The Caucasus is a different story, but this area was probably much less Near Eastern-like genetically until the Bronze Age, when there were large-scale migrations from Mesopotamia as far north as southern Russia.

    I'd say most of the ANE present in the Near East today is the result of migrations from the steppe and the Caucasus from the Copper Age onwards, and also local in-situ expansions during historic times, like the Muslim expansion, which dominated the region, but failed to have much of an impact on some religious communities, like the more isolated Christian and Jewish groups.

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    Quote Originally Posted by Agamemnon View Post
    Actually, we see the opposite... That is to say the Lebanese Christians seem more Arab-drifted than their muslim and Druze counterpart:

    Where did you obtain this graph from?

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    Quote Originally Posted by ZephyrousMandaru View Post
    Where did you obtain this graph from?
    im interested as well, the proportions seem out of whack. Why use kalash as a reference group? Levantine but no north west asian reference groups? Also how can iranians have as much arab/red-sea as druze or levantine populations?
    Last edited by Arbogan; 04-24-2014 at 07:56 AM.

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    The table above is derived from Table S3 of this paper. I calculated the averages and then named the components based on where they peaked for another forum.

    It's a shame that both the Kalash and Mozabites were included, as their isolation means that they have formed their own (not especially informative) components...

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    Quote Originally Posted by mnd View Post
    The table above is derived from Table S3 of this paper. I calculated the averages and then named the components based on where they peaked for another forum.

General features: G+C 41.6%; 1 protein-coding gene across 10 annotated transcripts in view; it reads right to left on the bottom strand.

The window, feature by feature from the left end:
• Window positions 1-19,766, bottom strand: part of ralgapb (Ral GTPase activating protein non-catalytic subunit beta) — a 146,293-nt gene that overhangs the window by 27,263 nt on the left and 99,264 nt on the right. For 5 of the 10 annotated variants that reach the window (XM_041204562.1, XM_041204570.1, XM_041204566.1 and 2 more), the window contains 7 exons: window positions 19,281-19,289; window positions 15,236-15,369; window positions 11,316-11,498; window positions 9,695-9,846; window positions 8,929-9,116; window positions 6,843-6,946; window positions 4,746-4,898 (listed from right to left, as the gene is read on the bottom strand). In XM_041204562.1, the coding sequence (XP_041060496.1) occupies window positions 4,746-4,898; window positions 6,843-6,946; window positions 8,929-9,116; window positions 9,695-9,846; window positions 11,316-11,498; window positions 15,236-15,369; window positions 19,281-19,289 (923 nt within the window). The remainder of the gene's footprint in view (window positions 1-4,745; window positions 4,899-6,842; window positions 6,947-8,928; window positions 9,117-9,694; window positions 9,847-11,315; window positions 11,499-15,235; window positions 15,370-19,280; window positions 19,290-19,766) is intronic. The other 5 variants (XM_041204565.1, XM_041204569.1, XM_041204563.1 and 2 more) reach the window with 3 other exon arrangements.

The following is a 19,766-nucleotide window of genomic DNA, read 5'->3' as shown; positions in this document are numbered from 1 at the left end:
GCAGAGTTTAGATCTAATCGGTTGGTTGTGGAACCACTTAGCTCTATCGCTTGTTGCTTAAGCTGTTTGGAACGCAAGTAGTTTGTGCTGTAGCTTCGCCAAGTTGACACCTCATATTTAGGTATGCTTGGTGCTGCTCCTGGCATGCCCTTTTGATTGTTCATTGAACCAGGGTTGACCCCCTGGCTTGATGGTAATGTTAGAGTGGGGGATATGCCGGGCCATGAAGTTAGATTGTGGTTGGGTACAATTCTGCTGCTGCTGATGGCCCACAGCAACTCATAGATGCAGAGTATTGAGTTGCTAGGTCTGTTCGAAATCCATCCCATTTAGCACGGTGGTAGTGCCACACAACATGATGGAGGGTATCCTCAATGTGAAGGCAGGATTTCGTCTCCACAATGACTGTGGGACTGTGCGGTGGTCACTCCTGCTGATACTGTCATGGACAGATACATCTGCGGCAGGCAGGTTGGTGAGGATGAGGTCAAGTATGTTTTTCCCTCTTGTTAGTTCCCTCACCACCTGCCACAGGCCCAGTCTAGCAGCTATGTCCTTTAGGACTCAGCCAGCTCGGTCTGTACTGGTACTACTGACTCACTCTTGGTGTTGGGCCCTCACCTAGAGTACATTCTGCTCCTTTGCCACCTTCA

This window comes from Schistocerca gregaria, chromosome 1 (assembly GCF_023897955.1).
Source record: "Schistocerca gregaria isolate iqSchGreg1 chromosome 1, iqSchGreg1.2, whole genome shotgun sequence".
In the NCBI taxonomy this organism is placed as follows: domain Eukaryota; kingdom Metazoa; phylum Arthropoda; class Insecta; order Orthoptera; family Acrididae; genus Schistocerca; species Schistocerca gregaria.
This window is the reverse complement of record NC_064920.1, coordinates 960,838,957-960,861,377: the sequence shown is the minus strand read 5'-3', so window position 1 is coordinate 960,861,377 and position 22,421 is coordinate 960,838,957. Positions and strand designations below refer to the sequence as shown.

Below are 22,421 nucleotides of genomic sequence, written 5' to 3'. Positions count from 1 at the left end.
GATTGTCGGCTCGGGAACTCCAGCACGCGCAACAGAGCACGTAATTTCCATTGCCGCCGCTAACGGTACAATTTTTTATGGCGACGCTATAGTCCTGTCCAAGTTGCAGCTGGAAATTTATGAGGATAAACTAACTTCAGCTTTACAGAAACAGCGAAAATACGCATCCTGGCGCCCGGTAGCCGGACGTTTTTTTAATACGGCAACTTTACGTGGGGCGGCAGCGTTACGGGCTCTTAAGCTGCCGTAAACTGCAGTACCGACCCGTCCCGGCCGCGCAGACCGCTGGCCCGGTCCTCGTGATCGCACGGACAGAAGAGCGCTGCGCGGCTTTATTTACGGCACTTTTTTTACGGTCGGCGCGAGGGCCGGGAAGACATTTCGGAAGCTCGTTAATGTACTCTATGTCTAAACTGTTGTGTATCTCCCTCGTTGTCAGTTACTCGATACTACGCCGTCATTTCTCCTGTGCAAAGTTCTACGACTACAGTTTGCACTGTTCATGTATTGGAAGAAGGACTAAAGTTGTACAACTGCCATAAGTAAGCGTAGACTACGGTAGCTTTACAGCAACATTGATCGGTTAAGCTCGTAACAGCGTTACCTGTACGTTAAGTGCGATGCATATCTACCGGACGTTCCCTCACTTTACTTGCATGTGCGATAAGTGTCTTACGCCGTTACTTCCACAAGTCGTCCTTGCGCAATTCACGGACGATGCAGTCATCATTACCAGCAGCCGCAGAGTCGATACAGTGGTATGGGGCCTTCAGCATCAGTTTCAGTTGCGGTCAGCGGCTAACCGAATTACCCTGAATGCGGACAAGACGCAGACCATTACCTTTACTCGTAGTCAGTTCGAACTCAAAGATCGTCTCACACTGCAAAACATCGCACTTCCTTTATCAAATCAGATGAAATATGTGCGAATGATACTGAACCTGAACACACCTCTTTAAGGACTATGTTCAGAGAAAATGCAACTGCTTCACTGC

It's a shame that both the Kalash and Mozabites were included, as their isolation means that they have formed their own (not especially informative) components...
    It seems to get weird results. I don't know what their admixture proportions are based on. I wonder if they're using metspalu's iranians. Even then 12% would mean recent and continuous arabic gene-flow. I wonder if this is a result of lack of reference populations(inflating arabic ancestry). On other autosmal tests, such as the eurogenes 36k, which has alot more reference populations(which included saudis as a reference set for the arab K) Iranians score 0-5%. Which seems more plausible than 12%, as arabs historically as a demograph have only been significantly present in the very south of Iran on the coastal areas.

    Their claim of having found statistically significant "Levantine component" is also interesting. According to this same study it's supposedly diverged autosmally from Europeans(which Europeans?) at 15000-9100 B.C .Yet Pierre zalloua does not control for its genesis, by making parallel study with the Caucasus and fertile crescent, which have even older neolithic sites than the Levant. All they say is that the Levant K diverged 15000-9100 B.C and that this coincides with the entrance of neolithic MTDNA in europe. But there is no comparison to other important neolithic regions. I think it's an incomplete study. He could've at least used other nearby neolithic derived populations as Ks, instead of using the Kalash, who are completely irrelevant to the region the study is based on.
    Last edited by Arbogan; 04-24-2014 at 10:36 AM.

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    I too find the results of that study to be particularly incongruous with what has been demonstrated consistently by various open-source projects. Using the Armenians as an example, they have less European-specific admixture than Georgians and more Southwest Asian component values than Iranians, yet those are reversed here.